The UK’s National Grid Electricity System

In the electricity sector in the United Kingdom, the National Grid is the high-voltage electric power transmission network serving Great Britain, connecting power stations and major substations. The National Grid network is made of high-voltage power lines, gas pipelines, interconnectors and storage facilities that together enable the distribution of electricity. The Great Britain grid is connected in a wide area synchronous grid nominally running at 50 hertz. There are also undersea interconnections to other grids in the Isle of Man, Northern Ireland, the Republic of Ireland, France, Belgium, the Netherlands and Norway.

Lord Weir, a Glaswegian industrialist, was asked by the British government in 1925 to solve the problem of Britain’s inefficient and fragmented electricity supply industry. Weir consulted with Charles Merz of the Merz & McLellan consulting firm, and the result was the Electricity (Supply) Act 1926, which recommended the establishment of a “national grid” supply system.  The 1926 Act created the Central Electricity Board, which set up the UK’s first synchronised, nationwide AC grid, running at 132 kV, 50 Hz.

Currently, the UK transmission network is owned and maintained by the following regional transmission companies:

-National Grid Electricity Transmission plc (NGET).

-Scottish Power Transmission Ltd.

-Scottish Hydro Electric Transmission.

-Northern Ireland Electricity Ltd.

Offshore transmission networks are subject to a separate competitive tender regime.

There are 14 licensed distribution network operators (DNOs) in Britain. Each is responsible for a particular regional area.

Power outages caused by problems with the grid’s infrastructure or a lack of generation to supply it with enough power are extremely rare. Issues affecting low voltage distribution systems, for which National Grid is not responsible, account for nearly all of the 60 minutes or so of average domestic power outages per year. The majority of these low-voltage distribution interruptions are caused by third parties, such as workmen drilling through street mains (or subterranean higher voltage) cables; this does not happen with major transmission lines, which are mostly overhead on pylons. Since 1990, there have been three power cuts of high national prominence that were linked to the National Grid, two due to generation issues.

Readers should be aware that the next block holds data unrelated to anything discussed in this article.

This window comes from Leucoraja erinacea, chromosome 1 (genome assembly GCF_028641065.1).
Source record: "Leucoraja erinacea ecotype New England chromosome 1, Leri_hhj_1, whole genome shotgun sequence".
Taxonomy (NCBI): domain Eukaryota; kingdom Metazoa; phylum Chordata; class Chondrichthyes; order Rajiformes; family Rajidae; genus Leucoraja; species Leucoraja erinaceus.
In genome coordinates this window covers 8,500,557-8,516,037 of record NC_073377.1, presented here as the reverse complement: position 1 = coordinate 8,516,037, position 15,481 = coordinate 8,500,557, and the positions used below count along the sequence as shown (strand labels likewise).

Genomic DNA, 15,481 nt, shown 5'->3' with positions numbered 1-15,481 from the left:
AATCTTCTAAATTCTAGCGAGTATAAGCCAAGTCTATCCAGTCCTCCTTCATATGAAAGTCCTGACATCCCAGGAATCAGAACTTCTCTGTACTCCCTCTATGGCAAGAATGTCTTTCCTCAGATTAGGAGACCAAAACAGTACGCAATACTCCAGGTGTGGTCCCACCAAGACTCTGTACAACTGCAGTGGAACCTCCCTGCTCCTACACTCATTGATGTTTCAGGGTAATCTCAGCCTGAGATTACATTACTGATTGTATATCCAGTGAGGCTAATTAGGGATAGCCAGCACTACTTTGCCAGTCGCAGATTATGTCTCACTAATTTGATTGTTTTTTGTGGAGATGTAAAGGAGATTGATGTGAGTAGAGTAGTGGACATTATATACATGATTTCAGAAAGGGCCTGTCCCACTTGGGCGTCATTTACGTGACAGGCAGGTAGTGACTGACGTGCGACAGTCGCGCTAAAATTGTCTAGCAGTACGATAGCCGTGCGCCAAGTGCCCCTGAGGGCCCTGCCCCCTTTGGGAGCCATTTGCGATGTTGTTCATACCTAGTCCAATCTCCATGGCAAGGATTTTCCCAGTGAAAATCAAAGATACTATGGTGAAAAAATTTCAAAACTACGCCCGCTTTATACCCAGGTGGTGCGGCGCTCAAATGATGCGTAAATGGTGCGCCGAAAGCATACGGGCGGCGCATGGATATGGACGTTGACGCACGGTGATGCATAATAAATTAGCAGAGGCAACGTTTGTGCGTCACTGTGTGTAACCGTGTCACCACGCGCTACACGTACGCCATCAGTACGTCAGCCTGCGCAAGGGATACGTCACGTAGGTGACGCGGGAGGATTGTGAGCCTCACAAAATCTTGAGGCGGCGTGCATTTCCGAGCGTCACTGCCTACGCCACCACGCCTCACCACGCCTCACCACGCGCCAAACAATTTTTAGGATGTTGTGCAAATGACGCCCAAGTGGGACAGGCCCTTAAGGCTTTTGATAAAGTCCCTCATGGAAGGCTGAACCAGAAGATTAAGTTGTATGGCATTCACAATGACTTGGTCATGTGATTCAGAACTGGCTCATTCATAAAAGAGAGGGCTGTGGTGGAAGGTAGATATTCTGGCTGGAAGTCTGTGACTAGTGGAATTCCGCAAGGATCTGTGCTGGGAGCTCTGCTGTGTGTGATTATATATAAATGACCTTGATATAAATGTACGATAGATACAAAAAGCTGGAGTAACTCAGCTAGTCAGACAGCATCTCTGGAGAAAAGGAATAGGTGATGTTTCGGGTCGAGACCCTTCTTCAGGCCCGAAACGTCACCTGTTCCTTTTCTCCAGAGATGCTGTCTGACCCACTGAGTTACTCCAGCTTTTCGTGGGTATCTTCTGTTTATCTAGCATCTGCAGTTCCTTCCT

The national grid has a stretch goal of becoming carbon neutral or negative by 2033, well ahead of the UK’s national target of 2050. It also intends to achieve zero-carbon status by 2025. In previous years, around 50% of all electricity supplied in the UK was generated by fossil fuels, predominantly natural gas. However, in the second quarter of 2020, 35.1% of UK electricity was generated by fossil fuels (34.4% from natural gas, 0.5% from coal and 2.9% from oil). This was only the second time that UK electricity generation by fossil fuel sources had dropped below 40%, with the UK achieving its first coal-free month of electricity generation between April and June 2020. However, there has been consistent progress toward carbon neutrality, with carbon intensity falling by 53% in the five years leading up to 2020.

Between April and June 2020, renewable energy sources accounted for 44.6% of electricity generation in the UK, up from 35.6% for the same period in 2019. Wind accounted for the vast majority of renewable electricity generation, which saw a 53% rise compared to the same period in 2019. February 2020 was the first month on record when more electricity was produced by wind farms than by gas-fired power stations. Between April and June 2020, the UK also set a new record for the longest period the UK grid has operated without coal. The increased prevalence of renewable generation in the UK energy mix has resulted in the National Grid Electricity System Operator (NGESO) having to spend increased resources on balancing the network.

Despite the fact that solar and wind energy are becoming more affordable, there are still a number of barriers to developing renewable energy in the UK. The following are the primary challenges of transitioning to a low-carbon economy:

Intermittency: The intermittent nature of wind and solar power makes it more difficult to balance supply and demand.

Storage: While advanced storage systems have the potential to provide significant environmental and economic benefits, outdated regulatory policy and a lack of market standardization pose challenges. Regulatory policy is lagging behind current energy storage technology.

Implementing net-zero and changing societal behaviour: The UK’s commitment to net zero will necessitate significant and complicated changes. To achieve that target, electricity production and use would need to increase substantially to meet heating and transport demands, as fossil fuels still account for about 80% of the energy used for heating and transport in the UK.

National Grid has previously stated that it could be ready to implement a zero emissions system as early as 2025 but that this would require significant investment.

This Post was submitted by Climate Scorecard United Kingdom Country Manager Prastuti Saikia


Climate Scorecard depends on support from people like you.

We are a team of researchers providing information on efforts to reduce global emissions. We help make you better informed and able to advocate for improved climate change efforts. Donations of any amount are welcome.